Around 17,000 properties will be piloting a new scheme to recycle glass from their homes.
The pilot will begin on October 15thand will run for at least 12 weeks. It will involve selected households from ten wards across the city.
Residents which will be part of this scheme will have a letter sent to their home giving initial information on the pilot from September 10thonwards.
Each household taking part will receive a new caddy and detailed leaflet from 1stOctober. The residents will be asked to put all their glass into this lockable container instead of the green bags. The glass will then be collected fortnightly on the same day as their general waste (black bin/red striped bag) collection.
Green bags containing glass at properties on the pilot scheme will no longer be collected from 15thOctober onwards.
The pilot will assess whether collecting glass separately from other recyclable products will increase the quality of the product, reducing the cost to the council and save tax payer’s money.
Currently the green bags are taken to a recycling facility known as a Materials Reclamation Facility. The machine separates the recyclable materials by size and weight using rotating axles and conveyor belts. With the exception of the glass, the recycled material is baled and sold to be made into new products.
Through this separation process at the recycling plant, the glass is broken into small pieces but often becomes mixed with other materials. This means that the council has to pay a company to clean it before it can be recycled. The broken glass is eventually used as aggregate to build roads or used in insulation products.
Through the new collection method, the council intends to sell the glass, creating much needed income to put back into Council services. The intention is to find new markets, so that glass bottles will be made into new glass products, a process known as closed loop recycling.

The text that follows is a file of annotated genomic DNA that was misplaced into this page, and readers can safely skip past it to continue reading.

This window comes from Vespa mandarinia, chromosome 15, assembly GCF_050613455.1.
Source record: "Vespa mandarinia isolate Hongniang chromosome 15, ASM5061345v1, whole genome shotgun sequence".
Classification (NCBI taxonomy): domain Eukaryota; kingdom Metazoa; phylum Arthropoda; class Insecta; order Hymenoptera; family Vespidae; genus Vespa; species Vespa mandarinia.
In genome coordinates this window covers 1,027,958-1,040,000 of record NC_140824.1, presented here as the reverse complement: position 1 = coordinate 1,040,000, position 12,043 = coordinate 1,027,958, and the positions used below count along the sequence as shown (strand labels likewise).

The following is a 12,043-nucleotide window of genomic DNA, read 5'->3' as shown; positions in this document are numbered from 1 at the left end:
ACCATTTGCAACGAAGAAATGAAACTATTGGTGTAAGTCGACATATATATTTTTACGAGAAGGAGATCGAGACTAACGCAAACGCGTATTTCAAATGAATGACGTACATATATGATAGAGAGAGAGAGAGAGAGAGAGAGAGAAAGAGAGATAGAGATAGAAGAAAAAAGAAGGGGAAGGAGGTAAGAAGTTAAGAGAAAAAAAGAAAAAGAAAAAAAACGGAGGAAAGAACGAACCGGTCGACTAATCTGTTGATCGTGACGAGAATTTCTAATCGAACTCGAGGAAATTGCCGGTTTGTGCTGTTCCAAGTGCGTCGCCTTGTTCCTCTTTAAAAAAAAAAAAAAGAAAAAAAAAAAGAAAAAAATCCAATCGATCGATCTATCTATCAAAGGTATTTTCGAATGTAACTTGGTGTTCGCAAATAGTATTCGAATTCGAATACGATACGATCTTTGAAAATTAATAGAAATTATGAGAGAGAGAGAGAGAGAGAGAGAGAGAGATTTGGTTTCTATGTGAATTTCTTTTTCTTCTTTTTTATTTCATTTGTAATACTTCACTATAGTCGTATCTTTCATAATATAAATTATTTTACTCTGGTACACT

Councillor Michael Michael, Cabinet Member for Clean Streets and Recycling is behind the scheme and if the pilot is successful is keen to expand it to all wards across the city.
Councillor Michael said:
“When recycling collections started in Cardiff, we were very keen to make it as easy as possible for residents by asking them to put all the materials in one container – the green bags. It has been very successful, as Cardiff is the best recycling core city in the UK.
“We now need to refine the process by collecting glass separately. We have analysed the different types of waste that residents are putting out for recycling and by volume (amount), glass only makes up a small amount of the material. Wehave carefully selected the size of the container to ensure that it is adequate for most households and when full, it is not too heavy for our waste collection staff or residents to lift.
“If there is a requirement, then an additional free glass caddy can be available for residents on the scheme. However, we’re asking residents to take part in the pilot for at least two collections to make sure that an additional caddy is required. We will take orders for these from 12thNovember 2018.
“For residents which are not part of this pilot, we still ask you to put your glass in your green bags or if you prefer to use bottle banks, that is fine as well.
“I would like to thank the residents of Cardiff, once again, for their continued efforts to recycle as much of their waste as possible. By working together we can make a difference and continue to increase the recycling rate so we can hit the recycling target of 70% by 2025.”
The wards where the pilot scheme will take place are specific streets in Canton; Ely; Grangetown; Heath; Pentwyn; Penylan; Radyr; Rhiwbina; Splott and Trowbridge. All of the streets involved on the trial can be seen here: www.cardiff.gov.uk/glasscollections
A short video explaining the reasons behind the pilot can be found at: www.cardiff.gov.uk/glasscollections
The properties chosen are based on the recycling habits in that particular area and the type of property.